Uniqueness of the Psalms

“Each of these books (of the Old Testament), you see, is like a garden which grows one special kind of fruit; by contrast, the Psalter is a garden which, besides its special fruit, grows also some of those of all the rest.”[1]

“among all the books, the Psalter has certainly a very special grace, a choiceness of quality well worthy to be pondered; for, besides the characteristics which it shares with others, it has this peculiar marvel of its own, that within it are represented and portrayed in all their great variety the movements of the human soul. It is like a picture, in which you see yourself portrayed, and seeing, may understand and consequently form yourself upon the pattern given. Elsewhere in the Bible you read only that the Law commands this or that to be done, you listen to the Prophets to learn about the Saviour’s coming, or you turn to the historical books to learn the doings of the kings and holy men; but in the Psalter, besides all these things, you learn about yourself. You find depicted in it all the movements of your soul, all its changes, its ups and downs, its failures and recoveries. Moreover, whatever your particular need or trouble, from this same book you can select a form of words to fit it, so that you do not merely hear and then pass on, but learn the way to remedy your ill.”[2]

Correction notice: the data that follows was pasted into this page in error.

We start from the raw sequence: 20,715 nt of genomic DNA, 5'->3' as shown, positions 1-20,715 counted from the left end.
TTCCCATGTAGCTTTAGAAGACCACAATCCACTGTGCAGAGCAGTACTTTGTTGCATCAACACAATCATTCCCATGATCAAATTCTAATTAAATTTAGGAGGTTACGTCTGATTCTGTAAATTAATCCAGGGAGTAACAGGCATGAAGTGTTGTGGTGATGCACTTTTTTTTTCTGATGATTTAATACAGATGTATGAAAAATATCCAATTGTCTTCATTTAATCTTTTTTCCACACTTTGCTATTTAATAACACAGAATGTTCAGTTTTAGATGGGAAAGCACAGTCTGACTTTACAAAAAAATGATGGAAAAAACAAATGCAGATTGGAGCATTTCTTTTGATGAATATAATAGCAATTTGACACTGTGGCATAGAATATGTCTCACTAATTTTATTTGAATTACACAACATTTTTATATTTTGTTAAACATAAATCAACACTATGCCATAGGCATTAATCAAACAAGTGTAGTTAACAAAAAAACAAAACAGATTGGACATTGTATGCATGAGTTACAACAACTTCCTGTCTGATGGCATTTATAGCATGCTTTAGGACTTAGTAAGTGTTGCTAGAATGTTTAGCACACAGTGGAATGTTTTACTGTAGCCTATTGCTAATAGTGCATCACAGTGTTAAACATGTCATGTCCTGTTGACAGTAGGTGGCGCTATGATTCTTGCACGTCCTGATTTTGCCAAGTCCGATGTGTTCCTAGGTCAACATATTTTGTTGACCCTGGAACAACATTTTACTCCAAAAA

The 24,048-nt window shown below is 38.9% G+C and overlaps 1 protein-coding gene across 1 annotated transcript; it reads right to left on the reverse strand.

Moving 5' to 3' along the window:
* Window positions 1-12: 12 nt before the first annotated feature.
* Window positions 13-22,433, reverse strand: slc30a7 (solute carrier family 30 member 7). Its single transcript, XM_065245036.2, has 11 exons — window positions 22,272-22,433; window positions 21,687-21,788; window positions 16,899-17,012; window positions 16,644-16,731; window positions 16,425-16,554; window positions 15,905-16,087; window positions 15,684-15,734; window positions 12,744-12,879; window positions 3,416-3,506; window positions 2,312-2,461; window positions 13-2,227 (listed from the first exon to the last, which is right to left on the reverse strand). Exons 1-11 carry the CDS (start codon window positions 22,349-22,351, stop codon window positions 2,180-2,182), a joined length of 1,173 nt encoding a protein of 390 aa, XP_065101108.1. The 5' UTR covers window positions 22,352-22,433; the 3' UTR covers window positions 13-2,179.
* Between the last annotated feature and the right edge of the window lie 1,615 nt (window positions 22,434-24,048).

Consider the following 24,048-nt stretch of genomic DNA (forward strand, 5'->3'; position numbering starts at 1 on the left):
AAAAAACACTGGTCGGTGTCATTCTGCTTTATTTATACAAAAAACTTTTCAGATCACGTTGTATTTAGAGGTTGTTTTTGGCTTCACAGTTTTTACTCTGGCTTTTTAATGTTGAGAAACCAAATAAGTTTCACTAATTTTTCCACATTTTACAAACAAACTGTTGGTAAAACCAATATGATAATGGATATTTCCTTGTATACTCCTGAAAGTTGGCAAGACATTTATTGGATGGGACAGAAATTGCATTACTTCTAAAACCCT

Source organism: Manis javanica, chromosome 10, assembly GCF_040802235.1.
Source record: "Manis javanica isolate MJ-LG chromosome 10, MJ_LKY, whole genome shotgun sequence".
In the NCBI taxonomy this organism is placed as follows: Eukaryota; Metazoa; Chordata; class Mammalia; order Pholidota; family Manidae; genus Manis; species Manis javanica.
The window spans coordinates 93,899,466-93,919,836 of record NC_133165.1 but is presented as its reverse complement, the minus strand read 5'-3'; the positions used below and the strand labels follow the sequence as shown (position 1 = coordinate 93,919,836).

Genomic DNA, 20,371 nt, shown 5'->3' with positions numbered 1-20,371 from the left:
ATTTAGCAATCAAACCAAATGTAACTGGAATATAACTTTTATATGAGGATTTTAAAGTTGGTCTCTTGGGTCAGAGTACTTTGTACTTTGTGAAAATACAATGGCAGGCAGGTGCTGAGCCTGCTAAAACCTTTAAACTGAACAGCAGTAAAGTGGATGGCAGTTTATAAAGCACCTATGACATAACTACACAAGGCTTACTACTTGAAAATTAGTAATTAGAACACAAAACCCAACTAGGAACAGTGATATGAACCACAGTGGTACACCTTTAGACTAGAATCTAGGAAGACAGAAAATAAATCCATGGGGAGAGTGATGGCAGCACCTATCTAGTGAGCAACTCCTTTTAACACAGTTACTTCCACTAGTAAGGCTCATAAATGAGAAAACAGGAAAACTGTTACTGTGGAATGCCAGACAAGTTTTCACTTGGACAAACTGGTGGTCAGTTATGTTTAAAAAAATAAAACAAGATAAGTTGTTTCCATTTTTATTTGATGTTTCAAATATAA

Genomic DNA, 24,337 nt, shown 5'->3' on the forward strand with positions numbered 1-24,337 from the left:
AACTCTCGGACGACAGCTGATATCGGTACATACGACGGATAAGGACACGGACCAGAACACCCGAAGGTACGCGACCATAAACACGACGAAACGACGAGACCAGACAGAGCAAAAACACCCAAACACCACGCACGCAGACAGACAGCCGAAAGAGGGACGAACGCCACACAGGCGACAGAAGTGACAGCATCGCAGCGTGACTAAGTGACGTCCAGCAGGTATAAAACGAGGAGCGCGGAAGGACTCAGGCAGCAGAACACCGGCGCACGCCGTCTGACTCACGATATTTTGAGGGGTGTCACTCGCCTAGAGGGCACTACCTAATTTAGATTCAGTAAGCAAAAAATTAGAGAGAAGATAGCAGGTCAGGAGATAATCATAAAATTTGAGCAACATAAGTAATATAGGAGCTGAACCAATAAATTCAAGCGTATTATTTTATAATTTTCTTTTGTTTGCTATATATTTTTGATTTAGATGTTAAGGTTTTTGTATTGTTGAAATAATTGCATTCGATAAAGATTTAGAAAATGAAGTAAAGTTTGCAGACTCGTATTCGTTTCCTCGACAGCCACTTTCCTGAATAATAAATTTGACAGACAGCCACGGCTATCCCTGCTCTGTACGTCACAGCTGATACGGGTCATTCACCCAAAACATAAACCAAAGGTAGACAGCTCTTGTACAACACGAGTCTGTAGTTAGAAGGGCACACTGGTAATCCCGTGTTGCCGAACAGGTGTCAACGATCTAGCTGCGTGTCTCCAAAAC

“The Book of Psalms is unique. It is a hymnal. It is the only book of the Bible with God as the audience and God’s people as its appointed speakers. This is an important feature of the Psalms with significance for how we should use them in the church today. The Psalms are words for God’s people to sing to him… In the Psalms, God speaks to us about the things we need to sing to him.”[3]

1Athanasius. “The Life Of Antony And The Letter To Marcellinus.” Athanasius.com. Web. January 16, 2016.
3Lefebvre, Michael. Singing the Songs of Jesus. Rosshire, Scotland: Christian Focus Publications, 2010, page 16.